It was through these times that Paul learned the true meaning of contentment. For it was through these experiences that all that he rested in and sought contentment from, apart from Jesus Christ, had been stripped away. As these were removed form his life he was able to have a much greater intimate relationship with Jesus Christ. It is not that everything in our life is necessarily bad in and of itself. It is when we look to those things, people, positions, and places to give us what only can be had in a close personal relationship with Jesus Christ. Paul would attest to this in verse 13, “I can do all things through Christ who strengthens me.”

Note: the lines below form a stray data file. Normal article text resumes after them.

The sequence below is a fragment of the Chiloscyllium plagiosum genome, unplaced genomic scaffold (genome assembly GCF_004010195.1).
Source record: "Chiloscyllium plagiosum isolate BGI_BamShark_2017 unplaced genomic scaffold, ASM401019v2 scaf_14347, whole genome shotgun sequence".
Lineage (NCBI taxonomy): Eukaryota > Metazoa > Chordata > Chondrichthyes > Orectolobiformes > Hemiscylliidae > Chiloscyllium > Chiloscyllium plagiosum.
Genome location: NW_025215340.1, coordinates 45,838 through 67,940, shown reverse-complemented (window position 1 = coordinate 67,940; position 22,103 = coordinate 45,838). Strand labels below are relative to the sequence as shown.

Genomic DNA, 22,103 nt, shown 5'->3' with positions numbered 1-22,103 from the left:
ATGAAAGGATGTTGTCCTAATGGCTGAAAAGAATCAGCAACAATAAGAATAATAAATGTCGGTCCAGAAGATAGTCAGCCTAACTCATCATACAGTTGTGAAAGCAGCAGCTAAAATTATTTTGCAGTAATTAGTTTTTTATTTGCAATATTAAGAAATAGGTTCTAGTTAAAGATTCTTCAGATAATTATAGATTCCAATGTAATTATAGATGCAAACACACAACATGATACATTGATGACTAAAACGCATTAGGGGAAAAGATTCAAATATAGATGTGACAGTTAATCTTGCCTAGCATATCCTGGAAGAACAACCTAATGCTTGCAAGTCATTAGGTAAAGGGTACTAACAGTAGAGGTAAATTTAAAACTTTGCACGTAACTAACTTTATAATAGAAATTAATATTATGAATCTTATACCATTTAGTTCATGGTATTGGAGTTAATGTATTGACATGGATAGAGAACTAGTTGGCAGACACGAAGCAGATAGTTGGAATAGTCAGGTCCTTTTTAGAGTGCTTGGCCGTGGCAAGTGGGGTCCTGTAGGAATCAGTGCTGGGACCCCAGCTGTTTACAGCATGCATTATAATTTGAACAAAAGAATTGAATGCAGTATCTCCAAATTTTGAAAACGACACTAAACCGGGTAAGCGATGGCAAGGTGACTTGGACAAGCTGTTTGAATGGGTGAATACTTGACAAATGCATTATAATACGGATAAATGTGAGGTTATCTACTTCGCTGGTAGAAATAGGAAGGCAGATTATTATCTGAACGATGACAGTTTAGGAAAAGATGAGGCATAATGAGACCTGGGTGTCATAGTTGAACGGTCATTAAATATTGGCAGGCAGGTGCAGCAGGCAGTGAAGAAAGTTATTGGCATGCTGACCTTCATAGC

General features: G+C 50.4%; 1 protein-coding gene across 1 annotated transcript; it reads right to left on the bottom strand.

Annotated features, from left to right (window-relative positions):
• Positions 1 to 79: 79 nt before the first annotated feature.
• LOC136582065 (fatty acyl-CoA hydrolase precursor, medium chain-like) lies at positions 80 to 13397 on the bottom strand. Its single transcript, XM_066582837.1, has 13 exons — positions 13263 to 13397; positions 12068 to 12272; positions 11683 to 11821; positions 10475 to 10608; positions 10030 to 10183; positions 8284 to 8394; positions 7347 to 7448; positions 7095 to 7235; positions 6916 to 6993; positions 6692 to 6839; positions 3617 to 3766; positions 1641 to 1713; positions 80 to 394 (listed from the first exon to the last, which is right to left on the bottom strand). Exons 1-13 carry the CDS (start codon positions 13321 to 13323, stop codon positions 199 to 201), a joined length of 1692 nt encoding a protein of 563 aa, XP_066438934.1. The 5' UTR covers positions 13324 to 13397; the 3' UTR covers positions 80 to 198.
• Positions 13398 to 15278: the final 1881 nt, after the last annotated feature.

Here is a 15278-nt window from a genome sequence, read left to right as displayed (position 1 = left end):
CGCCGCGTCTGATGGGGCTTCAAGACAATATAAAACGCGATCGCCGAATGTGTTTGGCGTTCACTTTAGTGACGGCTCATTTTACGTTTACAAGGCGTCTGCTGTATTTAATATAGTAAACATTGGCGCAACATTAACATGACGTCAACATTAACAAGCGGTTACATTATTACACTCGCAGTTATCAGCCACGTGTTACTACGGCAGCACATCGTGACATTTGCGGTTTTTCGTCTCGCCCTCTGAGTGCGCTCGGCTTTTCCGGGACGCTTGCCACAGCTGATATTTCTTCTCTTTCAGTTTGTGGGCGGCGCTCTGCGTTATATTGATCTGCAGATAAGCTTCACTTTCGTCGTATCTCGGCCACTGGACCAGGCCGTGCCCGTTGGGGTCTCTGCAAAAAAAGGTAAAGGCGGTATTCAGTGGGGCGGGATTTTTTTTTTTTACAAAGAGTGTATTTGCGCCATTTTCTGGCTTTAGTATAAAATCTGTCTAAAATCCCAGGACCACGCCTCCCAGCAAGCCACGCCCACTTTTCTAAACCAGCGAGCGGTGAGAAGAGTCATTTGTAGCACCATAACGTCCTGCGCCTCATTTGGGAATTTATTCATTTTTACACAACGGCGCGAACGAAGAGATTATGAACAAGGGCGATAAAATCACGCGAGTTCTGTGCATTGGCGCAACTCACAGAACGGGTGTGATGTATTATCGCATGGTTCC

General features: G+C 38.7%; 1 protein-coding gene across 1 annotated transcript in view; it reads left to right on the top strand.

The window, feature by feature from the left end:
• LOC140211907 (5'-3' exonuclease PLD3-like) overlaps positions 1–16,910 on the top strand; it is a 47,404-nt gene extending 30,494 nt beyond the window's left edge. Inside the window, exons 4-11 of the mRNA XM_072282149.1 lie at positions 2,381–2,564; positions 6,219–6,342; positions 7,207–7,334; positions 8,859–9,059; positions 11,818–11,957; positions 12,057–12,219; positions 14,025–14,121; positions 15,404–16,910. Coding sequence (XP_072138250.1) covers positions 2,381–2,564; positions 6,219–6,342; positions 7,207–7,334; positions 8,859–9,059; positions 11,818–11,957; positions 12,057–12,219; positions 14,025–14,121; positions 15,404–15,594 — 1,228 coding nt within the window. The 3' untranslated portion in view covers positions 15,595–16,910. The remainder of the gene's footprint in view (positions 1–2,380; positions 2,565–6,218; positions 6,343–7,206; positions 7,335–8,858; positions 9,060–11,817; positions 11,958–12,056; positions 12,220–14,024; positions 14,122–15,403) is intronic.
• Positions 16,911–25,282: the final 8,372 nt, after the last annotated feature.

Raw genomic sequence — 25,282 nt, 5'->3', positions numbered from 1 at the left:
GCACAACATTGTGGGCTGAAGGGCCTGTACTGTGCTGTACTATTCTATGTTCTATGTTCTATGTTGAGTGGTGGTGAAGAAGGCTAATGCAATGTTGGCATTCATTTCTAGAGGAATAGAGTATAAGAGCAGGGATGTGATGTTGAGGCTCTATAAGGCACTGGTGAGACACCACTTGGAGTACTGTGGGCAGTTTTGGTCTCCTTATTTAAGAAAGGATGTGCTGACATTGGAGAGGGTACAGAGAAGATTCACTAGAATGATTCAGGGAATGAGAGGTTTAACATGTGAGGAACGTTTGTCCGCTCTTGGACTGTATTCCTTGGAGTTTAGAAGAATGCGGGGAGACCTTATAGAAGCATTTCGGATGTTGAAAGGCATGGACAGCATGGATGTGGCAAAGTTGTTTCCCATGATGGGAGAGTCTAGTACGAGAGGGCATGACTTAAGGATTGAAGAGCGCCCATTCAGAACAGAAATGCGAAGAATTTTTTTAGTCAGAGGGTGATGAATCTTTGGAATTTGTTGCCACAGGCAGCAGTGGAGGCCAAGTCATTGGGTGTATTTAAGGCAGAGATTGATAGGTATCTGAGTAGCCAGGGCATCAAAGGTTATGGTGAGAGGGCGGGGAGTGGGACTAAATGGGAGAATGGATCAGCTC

I know some of you reading this article long for peace and contentment in your life. You have sought after it through relationships, pursuits of pleasures, fame, and fortunes only to find yourself without peace and discontent. You need to realize that you will never find the peace that Jesus spoke of until you have peace with God. The reason that you and I and every human on the face of this earth need peace with God is because our sin places us at enmity with God. The Bible says that we are sinners by nature and sin puts us at odds with God. Jesus went to the cross to reconcile us to God. He paid the price for our sin as He suffered and died upon the cross.